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The Art which Is not for Sale - Gerogi Grozdev


The Art which Is not for Sale

Only decorators and artisans offered their works on the market. Men of letters art was not for sale, it stayed with its true aficionados.
The originality of the Chinese language lies not so much and only in hieroglyphs. Their writing was not created to convey the spoken language. The oldest signs were pictograms made by strongly heating turtle shells. It is since that ancient period of fortunetellers that the sense signs are not a human creation has existed. So, the very appearance of writing has been directly linked to divine powers, and only then to human deeds.
I find the perpetuity of the Chinese language astonishing; it is resistant to pronunciation. Writing is the only and most important factor of unity among different Chinese dialects, one of which is the Shanghai one.
The existence of a language which has not changed for dozens of centuries allows every individual from following generations access to read and understand the whole Chinese literature and culture from the very beginning. I witnessed this with my own eyes in the Shanghai Museum. Very young people, boys and girls, reading the hieroglyphs of two thousand years ago and having lively discussions about them.
In the beginning people wrote on tortoise underbelly shells, sheep and deer shoulder blades; then they inscribed bronze vessels, longer texts appeared on bamboo sticks. They broke them in two, along their length. They arranged them in columns, which is the reason for writing in columns to this day. This became a basic rule in calligraphy.
In the first two centuries AD, during the time of the Han dynasty, they invented paper and used brushes for writing. They discovered estampage, they stared printing fast and in big quantities. A piece of paper was laid on top of an inscribed stone, the surface was then treated with a wet brush so that the paper covered the matrix completely. Buddhist monks invented real printing in their search to find a way to distribute large quantities of translated Sanskrit texts. Xylography used engraved boards, covered in ink and laid over paper.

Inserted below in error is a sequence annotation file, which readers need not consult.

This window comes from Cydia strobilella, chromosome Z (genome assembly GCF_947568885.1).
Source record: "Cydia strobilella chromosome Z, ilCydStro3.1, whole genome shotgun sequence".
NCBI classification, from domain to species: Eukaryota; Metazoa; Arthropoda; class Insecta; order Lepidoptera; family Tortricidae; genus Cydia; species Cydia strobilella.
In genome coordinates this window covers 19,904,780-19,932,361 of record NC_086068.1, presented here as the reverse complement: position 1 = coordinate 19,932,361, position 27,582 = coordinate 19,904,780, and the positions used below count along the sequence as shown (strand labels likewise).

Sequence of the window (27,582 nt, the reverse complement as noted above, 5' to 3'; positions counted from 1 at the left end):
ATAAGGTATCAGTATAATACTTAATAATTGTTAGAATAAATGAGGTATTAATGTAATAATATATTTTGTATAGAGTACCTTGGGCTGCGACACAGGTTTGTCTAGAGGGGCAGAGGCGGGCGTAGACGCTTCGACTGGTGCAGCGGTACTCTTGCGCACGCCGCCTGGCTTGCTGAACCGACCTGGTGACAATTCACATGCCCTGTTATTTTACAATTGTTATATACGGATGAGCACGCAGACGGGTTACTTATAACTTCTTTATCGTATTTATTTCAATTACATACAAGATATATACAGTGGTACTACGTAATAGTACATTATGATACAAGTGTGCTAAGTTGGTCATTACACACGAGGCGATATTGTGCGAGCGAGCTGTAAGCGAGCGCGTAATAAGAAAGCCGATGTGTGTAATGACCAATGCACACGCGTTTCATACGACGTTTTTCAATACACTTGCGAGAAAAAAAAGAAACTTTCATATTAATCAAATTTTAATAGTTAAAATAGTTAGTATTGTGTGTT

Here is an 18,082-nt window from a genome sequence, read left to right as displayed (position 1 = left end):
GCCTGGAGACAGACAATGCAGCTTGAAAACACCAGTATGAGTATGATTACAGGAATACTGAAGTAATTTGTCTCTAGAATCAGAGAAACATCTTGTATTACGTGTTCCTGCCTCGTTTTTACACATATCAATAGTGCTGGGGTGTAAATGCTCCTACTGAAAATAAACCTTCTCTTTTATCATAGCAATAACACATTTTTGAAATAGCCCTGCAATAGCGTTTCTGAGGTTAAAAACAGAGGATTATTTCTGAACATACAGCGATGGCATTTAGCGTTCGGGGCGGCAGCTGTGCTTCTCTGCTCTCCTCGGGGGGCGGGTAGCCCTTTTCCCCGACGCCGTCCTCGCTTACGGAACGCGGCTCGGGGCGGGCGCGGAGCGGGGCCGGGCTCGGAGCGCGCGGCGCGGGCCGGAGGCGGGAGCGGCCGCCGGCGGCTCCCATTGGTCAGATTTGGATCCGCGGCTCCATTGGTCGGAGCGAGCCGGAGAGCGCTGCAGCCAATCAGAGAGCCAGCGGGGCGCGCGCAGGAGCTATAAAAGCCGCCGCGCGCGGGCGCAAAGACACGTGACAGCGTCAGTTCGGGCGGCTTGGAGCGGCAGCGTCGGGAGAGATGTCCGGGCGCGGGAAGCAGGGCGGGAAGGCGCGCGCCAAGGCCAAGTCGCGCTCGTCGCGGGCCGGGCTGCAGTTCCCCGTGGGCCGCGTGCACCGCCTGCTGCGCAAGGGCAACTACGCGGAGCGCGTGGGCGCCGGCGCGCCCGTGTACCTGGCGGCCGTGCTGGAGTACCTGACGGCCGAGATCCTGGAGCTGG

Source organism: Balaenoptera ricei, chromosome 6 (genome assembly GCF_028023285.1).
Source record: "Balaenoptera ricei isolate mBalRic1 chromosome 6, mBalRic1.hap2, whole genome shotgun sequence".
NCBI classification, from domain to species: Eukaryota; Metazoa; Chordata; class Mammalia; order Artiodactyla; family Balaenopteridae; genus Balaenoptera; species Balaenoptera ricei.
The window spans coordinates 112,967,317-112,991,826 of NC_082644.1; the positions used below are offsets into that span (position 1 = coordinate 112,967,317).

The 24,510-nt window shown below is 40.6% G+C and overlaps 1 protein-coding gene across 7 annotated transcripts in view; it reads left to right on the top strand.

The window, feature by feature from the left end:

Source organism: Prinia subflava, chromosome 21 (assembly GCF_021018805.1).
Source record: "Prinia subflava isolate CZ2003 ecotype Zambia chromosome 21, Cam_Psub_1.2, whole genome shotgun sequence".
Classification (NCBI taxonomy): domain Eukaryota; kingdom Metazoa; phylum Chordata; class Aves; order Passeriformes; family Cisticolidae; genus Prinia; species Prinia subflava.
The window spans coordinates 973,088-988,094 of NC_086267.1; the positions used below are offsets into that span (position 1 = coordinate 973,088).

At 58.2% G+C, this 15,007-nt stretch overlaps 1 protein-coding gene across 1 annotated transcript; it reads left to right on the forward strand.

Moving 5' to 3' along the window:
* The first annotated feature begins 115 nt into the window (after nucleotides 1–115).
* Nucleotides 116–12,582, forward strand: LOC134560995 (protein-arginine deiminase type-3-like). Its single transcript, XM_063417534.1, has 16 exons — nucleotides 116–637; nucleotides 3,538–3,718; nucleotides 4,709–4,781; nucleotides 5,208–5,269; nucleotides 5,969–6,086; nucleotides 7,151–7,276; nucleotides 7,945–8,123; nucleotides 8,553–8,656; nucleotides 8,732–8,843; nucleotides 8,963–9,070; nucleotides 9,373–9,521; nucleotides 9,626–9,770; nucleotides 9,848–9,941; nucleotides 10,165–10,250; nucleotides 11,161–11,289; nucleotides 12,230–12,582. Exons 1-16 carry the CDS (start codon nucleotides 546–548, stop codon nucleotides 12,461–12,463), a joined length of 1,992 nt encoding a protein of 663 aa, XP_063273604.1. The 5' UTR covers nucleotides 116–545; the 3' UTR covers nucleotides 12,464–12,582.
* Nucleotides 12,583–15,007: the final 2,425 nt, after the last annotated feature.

This was the method used to print the first paper money and the first official newspaper. An official edition of Confucius was published the same way as early as 932-953AD. European missionaries took this technique back to their home countries and credited Gutenberg with the invention.
Chinese writing is characterized by its attention to detail, precise wording and understandable symbols. Its thought, literature and culture did not come to be to convince anyone of anything, but to help people live. Philosophy does not have a unique language or vocabulary inaccessible to simple people. Thought, generally speaking, is in constant dialog with itself. It constantly renews and deepens the questions for contemplation, just as human generations renew and change themselves. Cosmological notions, philosophy and morality have been distinguished as the most important topics for contemplation since ancient times.
According to them the main characteristic of life is the constancy of change. The Chinese term for reason or logos is written with the character for jade and is pronounced li. This sign teaches us that before processing rough jade we have to inspect its grains so we don't break it. Unlike the Greek logos it does not suggest differentiating and appreciating things. Instead it points to observation and reaction according to the object's nature, not collision with it.
Li is often translated as the profound sense of things.
Craftsmanship and decorative art especially ceramics have been highly appreciated and at times are traded at exorbitant prices. What they called the men of letters art was not for sale. Four noble activities kept company to the isolation of the man of letters music, poetry, calligraphy and painting. Through music, he was able to listen closely to the rhythms of nature and contemplate the balance of sounds. Poetry was advanced matter and was regarded very seriously. It was practiced both by emperors and by monks. It was a court game for the educated. Calligraphy is listening to the physical and spiritual energies manifesting themselves when the Chinese man or woman writes. Painting gives the opportunity to express much more than words. Where the western painter puts background, his Chinese counterpart leaves vast empty spaces; there is also the philosophical expression the great emptiness so that the work of art can breathe.
(For the curious among you, I'll mention that there are other more detailed historical facts in La Chine Classique by Ivan Kamenarovic, 1999, translated into Bulgarian. I came across it in a pile of discounted books for just $3 at a prestigious bookstore before it was to be discarded. This reference book was deemed unnecessary for the pretentious Bulgarian reader. What do we need it for, if we follow a fashion of primitive idols the ones from the civilization of spectacles and altered culture?)

 You can buy the books from the publisher here.

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